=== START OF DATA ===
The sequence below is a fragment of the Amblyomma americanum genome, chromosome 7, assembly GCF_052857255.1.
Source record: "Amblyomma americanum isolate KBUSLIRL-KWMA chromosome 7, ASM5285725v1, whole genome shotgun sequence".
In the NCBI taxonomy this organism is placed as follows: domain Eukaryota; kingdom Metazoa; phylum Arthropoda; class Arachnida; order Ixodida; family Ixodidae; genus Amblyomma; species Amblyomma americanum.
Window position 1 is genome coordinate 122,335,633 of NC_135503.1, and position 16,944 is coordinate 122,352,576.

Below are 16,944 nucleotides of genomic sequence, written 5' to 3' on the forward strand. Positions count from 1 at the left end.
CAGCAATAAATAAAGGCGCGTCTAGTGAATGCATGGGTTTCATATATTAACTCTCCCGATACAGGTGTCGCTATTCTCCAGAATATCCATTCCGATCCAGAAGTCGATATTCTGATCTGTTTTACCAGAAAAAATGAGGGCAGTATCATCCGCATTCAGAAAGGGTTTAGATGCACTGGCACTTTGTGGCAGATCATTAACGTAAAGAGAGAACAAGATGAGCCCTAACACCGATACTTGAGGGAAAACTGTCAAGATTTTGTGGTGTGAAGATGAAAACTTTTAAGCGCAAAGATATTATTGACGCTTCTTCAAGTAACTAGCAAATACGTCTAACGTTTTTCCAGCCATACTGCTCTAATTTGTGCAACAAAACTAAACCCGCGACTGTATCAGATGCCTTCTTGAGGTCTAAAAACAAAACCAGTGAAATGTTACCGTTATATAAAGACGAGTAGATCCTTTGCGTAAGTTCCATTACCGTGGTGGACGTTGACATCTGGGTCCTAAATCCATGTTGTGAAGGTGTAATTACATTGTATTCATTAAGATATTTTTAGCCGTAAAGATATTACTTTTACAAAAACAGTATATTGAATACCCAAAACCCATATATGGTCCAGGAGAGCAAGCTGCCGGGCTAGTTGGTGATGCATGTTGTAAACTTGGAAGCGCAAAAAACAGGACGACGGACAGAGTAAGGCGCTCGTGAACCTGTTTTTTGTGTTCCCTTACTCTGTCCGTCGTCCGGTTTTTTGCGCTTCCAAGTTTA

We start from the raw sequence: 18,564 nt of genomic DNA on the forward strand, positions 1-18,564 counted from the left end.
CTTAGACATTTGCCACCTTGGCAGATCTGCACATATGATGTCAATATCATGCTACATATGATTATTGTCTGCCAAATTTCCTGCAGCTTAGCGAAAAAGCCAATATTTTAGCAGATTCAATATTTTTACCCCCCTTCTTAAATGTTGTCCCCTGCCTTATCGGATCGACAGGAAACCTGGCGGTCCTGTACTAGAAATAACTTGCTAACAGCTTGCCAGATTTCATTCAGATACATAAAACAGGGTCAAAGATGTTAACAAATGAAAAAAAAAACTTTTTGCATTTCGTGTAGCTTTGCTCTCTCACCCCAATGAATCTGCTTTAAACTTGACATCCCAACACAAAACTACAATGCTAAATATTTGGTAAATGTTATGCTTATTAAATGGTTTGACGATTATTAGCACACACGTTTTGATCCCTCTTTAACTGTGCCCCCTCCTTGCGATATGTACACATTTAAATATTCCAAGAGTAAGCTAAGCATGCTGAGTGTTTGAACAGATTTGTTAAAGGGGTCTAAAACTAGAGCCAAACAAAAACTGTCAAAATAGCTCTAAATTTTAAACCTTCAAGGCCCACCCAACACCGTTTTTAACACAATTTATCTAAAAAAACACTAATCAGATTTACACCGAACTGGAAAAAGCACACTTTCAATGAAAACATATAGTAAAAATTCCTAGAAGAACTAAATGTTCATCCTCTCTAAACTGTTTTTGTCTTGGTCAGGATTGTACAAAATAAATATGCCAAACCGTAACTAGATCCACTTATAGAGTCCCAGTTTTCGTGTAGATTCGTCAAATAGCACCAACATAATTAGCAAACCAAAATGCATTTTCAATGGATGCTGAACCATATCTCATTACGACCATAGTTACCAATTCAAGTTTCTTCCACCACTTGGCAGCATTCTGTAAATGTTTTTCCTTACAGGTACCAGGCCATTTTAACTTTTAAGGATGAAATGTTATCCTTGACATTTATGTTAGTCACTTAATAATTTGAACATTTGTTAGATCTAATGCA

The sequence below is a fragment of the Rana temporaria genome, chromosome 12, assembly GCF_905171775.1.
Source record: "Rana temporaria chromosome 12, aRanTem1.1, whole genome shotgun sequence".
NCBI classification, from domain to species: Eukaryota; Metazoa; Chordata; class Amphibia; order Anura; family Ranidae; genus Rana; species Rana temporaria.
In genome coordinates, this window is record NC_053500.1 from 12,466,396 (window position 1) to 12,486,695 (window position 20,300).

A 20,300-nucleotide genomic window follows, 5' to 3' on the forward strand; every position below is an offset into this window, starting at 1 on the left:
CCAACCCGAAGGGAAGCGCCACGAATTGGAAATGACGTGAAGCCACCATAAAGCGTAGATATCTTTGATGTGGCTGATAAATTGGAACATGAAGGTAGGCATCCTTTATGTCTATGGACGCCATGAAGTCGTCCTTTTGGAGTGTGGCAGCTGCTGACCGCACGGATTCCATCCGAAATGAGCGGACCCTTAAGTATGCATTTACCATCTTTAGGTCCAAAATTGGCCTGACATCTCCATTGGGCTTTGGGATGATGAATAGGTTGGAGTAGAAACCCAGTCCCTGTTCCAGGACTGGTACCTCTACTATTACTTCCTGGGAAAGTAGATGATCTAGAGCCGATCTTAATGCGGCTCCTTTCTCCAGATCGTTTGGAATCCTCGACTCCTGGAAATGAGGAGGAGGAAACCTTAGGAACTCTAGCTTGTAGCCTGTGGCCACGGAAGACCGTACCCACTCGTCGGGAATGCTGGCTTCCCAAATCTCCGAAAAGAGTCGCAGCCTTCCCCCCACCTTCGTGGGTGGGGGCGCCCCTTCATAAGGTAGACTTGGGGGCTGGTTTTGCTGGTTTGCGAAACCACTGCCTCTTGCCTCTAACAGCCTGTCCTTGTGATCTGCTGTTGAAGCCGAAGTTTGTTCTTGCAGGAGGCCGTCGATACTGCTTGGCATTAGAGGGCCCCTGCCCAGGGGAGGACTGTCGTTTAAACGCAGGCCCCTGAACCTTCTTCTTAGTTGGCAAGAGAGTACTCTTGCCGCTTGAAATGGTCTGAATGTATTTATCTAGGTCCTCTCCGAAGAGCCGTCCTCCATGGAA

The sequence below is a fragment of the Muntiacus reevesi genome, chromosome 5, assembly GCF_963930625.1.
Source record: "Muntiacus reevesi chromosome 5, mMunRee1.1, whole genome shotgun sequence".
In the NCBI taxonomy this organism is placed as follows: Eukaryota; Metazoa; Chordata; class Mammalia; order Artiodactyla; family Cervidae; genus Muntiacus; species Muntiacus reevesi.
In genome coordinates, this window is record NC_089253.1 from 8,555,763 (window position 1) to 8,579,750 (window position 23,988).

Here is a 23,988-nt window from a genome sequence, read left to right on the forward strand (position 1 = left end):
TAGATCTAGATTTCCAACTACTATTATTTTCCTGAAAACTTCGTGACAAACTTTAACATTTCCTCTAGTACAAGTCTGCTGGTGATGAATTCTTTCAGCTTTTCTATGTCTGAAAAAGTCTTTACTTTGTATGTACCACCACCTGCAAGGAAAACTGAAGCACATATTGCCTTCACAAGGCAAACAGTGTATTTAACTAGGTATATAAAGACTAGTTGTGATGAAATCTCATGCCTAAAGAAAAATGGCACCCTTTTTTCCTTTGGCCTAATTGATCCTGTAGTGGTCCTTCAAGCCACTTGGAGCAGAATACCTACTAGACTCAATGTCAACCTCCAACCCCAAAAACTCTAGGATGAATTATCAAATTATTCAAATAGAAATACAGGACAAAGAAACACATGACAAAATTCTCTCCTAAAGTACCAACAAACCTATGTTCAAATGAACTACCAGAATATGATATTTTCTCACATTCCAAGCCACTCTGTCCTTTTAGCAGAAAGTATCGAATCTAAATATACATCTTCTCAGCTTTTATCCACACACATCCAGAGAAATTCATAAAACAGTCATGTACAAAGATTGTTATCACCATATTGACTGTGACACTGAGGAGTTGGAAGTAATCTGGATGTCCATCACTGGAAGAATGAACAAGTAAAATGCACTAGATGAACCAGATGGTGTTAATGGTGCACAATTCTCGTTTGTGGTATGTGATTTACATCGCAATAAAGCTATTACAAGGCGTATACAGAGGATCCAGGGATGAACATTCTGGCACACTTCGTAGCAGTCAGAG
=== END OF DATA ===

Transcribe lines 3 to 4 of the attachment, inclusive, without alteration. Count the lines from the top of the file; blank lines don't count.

In the NCBI taxonomy this organism is placed as follows: domain Eukaryota; kingdom Metazoa; phylum Arthropoda; class Arachnida; order Ixodida; family Ixodidae; genus Amblyomma; species Amblyomma americanum.
Window position 1 is genome coordinate 122,335,633 of NC_135503.1, and position 16,944 is coordinate 122,352,576.